Universal immunization of infants with pneumococcal conjugate vaccine (PCV7) has markedly decreased the incidence of invasive pneumococcal disease (IPD) in children and adults as well as reduced the proportion of invasive isolates with decreased susceptibility to penicillin.1–3 Immunization has also had a dramatic impact on nasopharyngeal carriage of Streptococcus pneumoniae (SP) with a decline in carriage of vaccine serotypes and replacement with nonvaccine serotypes (NVT).4–7 Nevertheless, the long-term effects of selective pressure from antimicrobial use and conjugate pneumococcal vaccine on the serotype distribution and antimicrobial resistance of carriage and invasive isolates of SP are unknown. Replacement with NVT in the nasopharynx of asymptomatic individuals and capsular switching among vaccine serotypes to nonvaccine capsular serotypes have both been documented and raise concerns about the long-term success of capsular vaccine strategies for prevention of both invasive and local disease.4–7
Success of the conjugate vaccine depends, in part, upon the relative inability of NVT to cause disease. Among vaccine serotypes, some, such as 14, have a high potential to cause invasive disease,8,9 whereas others, such as 23F, do not. Similarly, some NVT have begun to emerge as the cause of invasive disease occurring primarily in selected populations such as HIV infected adults and children under 5 years of age.10–14 These studies have reported the emergence of serotype 19A SP with reduced susceptibility to penicillin as an increasingly common cause of invasive disease.10 Although 19A is related to serotype 19F, which is included in the vaccine, cross protection appears very limited. Because the majority of NVT have been uncommon in the prevaccine population, additional information on the ability of these serotypes to cause invasive disease is needed. In contrast, there is good evidence that in local disease syndromes such as otitis media, differences among serotypes in their ability to cause disease are relatively small14 and hence replacement in the nasopharynx with NVT is likely to offset to some extent the decline in disease due to the decrease in vaccine serotypes.15 These observations emphasize the importance of ongoing surveillance of NVT.
Surveillance studies which focus on IPD isolates are insufficient to observe changes in the ecology of the nasopharynx, and fail to distinguish between strains that are extensively carried but have low potential for causing invasive disease from those carried on a more limited basis but with high capacity for invasion. Rates of greater than 20 cases of IPD per 100,000 acquisitions with serotypes 4, 14, 7F, 9V and 18C compared with 1 or fewer cases of IPD with serotypes 15A, B, and C, 11A, 33F, and 22F have been reported.16 Statewide surveillance for IPD in children less than 5 years old in Massachusetts enabled us to identify serotype 19A as a rapidly increasing cause of invasive disease. In addition we used multilocus sequence typing (MLST) to characterize the population of invasive 19A strains in Massachusetts to determine whether disease and/or antibiotic susceptibility was associated with the 19A capsular type, in general, or limited to one or several clones.
Enhanced statewide surveillance for IPD was initiated in October 2001.17 All clinical microbiology laboratories in Massachusetts were requested to provide all SP isolates recovered from sterile sites from children less than 18 years of age to the Massachusetts Department of Public Health. Serotyping was performed on available isolates at the Maxwell Finland Laboratory for Infectious Diseases at Boston Medical Center, using the quellung reaction with pneumococcal antisera (Danish Statens Serum Institute, Copenhagen, Denmark). Serotypes 4, 6B, 9V, 14, 18C, 19F and 23C were classified as vaccine serotypes (VST) and all other serotypes as NVT. Antimicrobial susceptibility was determined by E test. Standard Clinical and Laboratory Standards Institute (CLSI) susceptibility cutoffs were used to classify organisms as susceptible, intermediate, or resistant to penicillin (sensitive: ≤0.06; intermediate: 0.12–1.0; resistant: ≥2.0), ceftriaxone (sensitive: ≤0.5; intermediate: 1.0; resistant: ≥2.0), azithromycin (sensitive: ≤0.5; intermediate: 1.0; resistant: ≥2.0), and trimethoprim/sulfamethoxazole (sensitive: ≤0.5/9.5; intermediate: 1/19–2/38; resistant: ≥4/76).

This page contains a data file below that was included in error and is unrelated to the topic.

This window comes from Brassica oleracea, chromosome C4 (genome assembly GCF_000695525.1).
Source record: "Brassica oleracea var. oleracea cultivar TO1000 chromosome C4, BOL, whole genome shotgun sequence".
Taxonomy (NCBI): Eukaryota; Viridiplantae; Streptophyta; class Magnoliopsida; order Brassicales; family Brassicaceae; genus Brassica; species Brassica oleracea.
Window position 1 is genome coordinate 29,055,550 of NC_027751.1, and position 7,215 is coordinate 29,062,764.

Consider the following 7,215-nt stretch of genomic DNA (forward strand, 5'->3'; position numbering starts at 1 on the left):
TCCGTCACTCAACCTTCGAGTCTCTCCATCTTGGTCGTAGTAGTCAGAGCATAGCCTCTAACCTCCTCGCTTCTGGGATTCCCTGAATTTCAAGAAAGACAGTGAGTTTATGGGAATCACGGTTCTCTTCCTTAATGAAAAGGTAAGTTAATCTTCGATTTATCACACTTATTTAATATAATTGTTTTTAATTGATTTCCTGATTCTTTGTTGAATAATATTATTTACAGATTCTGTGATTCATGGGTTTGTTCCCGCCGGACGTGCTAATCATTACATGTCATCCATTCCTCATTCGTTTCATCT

Multilocus Sequence Typing.
MLST was performed as previously described.18 Allele assignments were made using the MLST website (www.spneumoniae.mlst.net). All alleles not already present in the pneumococcal MLST database were verified by resequencing the gene fragment from both strands. For serotypes in which a novel sequence type (ST)/serotype combination was observed when compared with published datasets, or where the ST/serotype combination was not previously reported in the MLST database, the strain was reserotyped and, if necessary, STs of the isolates were verified by resequencing of the MLST loci.
Incidence rates for vaccine and NVT were derived using IPD case numbers as numerator values and Census 2000 estimates of the Massachusetts population as denominators. Statistical analyses were conducted using Microsoft Access 2000 and SAS, version 9.1. Ninety-five percent confidence intervals (CIs) were calculated, and two-sided P values that were less than 0.05 were considered statistically significant. Mantel–Haenszel χ2 test for trend used to identify significant changes in serotype over time.
Figure 1A describes the incidence of IPD in children less than 5 years of age by vaccine serotypes and Figure 1B describes the incidence of IPD in children less than 5 years of age by NVT (IPD due to NVT increased from 73.7% of cases to 90.6% between October 2001 and September 2005). The average 2002–2005 incidence rate of NVT disease was greater than VST disease among all age cohorts (Fig. 2). Figure 3 details the serotype distribution of the 208 IPD cases in children less than 5 years of age in Massachusetts by year from October 2001 through October 2005. Serotype 19A was identified in 27% of cases of IPD among children less than 5 years of age between 2002 and 2005. The number and proportion of cases due to serotype 19A significantly increased over time, reaching 24 (44%) cases in 2005 (P < 0.001, Table 1), whereas 19F disease remained stable.